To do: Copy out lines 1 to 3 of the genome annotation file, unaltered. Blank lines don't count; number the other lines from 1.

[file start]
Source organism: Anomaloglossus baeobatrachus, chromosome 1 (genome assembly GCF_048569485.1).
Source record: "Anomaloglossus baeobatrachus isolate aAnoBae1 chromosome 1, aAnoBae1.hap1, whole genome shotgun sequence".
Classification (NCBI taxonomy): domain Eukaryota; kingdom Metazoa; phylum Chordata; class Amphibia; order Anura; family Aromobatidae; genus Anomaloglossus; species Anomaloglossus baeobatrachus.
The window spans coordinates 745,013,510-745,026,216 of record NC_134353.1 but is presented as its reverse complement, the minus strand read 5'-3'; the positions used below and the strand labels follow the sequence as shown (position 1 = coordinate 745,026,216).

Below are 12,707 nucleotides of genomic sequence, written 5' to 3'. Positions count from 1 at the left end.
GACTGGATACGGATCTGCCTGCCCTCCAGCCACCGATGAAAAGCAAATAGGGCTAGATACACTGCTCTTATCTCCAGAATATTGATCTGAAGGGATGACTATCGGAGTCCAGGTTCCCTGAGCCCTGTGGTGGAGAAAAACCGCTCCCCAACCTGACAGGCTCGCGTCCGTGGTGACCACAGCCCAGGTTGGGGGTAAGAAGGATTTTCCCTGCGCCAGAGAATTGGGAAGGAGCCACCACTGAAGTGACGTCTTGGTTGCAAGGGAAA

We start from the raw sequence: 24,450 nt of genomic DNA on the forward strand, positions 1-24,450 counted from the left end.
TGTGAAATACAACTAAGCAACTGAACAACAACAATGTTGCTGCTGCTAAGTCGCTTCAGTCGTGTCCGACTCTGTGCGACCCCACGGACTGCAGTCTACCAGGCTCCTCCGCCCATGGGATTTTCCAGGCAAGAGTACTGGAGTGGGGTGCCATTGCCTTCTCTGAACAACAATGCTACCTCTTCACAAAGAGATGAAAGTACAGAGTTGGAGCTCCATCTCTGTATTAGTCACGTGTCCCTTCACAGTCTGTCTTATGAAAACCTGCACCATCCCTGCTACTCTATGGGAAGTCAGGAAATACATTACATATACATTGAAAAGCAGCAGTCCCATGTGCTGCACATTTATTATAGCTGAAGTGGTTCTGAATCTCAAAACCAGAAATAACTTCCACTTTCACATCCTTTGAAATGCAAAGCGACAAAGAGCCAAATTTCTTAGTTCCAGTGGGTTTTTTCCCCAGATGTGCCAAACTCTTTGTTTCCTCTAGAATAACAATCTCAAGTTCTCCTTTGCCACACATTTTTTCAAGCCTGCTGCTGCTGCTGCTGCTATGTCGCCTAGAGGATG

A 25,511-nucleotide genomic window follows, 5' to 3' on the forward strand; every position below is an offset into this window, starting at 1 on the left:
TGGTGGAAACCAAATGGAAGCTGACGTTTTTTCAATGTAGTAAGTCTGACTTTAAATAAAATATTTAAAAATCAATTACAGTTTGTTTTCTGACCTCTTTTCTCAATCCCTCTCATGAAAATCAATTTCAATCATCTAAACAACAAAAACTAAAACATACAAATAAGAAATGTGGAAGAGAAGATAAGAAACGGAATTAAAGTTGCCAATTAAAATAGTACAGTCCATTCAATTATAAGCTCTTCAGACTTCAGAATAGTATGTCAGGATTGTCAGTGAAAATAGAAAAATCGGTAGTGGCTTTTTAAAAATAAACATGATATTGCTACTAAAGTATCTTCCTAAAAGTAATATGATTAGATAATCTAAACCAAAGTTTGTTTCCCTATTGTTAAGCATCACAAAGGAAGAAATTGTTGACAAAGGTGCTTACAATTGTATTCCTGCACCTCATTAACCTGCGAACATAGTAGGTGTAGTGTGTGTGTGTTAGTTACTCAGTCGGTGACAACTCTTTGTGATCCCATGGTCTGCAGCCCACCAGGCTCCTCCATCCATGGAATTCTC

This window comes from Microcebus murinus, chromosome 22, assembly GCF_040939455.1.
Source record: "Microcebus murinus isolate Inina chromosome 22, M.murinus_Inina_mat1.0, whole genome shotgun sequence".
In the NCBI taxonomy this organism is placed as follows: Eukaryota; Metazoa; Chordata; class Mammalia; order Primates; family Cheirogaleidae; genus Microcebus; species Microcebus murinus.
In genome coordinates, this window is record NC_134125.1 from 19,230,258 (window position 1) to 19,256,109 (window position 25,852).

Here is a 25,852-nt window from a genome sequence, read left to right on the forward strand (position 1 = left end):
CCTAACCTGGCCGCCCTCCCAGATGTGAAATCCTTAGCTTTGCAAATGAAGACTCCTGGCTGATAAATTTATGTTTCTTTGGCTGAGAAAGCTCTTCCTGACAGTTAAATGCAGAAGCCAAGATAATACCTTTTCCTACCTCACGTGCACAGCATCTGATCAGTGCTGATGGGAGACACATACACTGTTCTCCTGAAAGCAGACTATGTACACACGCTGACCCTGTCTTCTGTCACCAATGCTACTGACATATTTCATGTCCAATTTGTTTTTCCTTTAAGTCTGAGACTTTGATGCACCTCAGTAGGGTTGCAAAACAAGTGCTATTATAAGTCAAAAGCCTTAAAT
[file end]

Source organism: Anomaloglossus baeobatrachus, chromosome 1 (genome assembly GCF_048569485.1).
Source record: "Anomaloglossus baeobatrachus isolate aAnoBae1 chromosome 1, aAnoBae1.hap1, whole genome shotgun sequence".
Classification (NCBI taxonomy): domain Eukaryota; kingdom Metazoa; phylum Chordata; class Amphibia; order Anura; family Aromobatidae; genus Anomaloglossus; species Anomaloglossus baeobatrachus.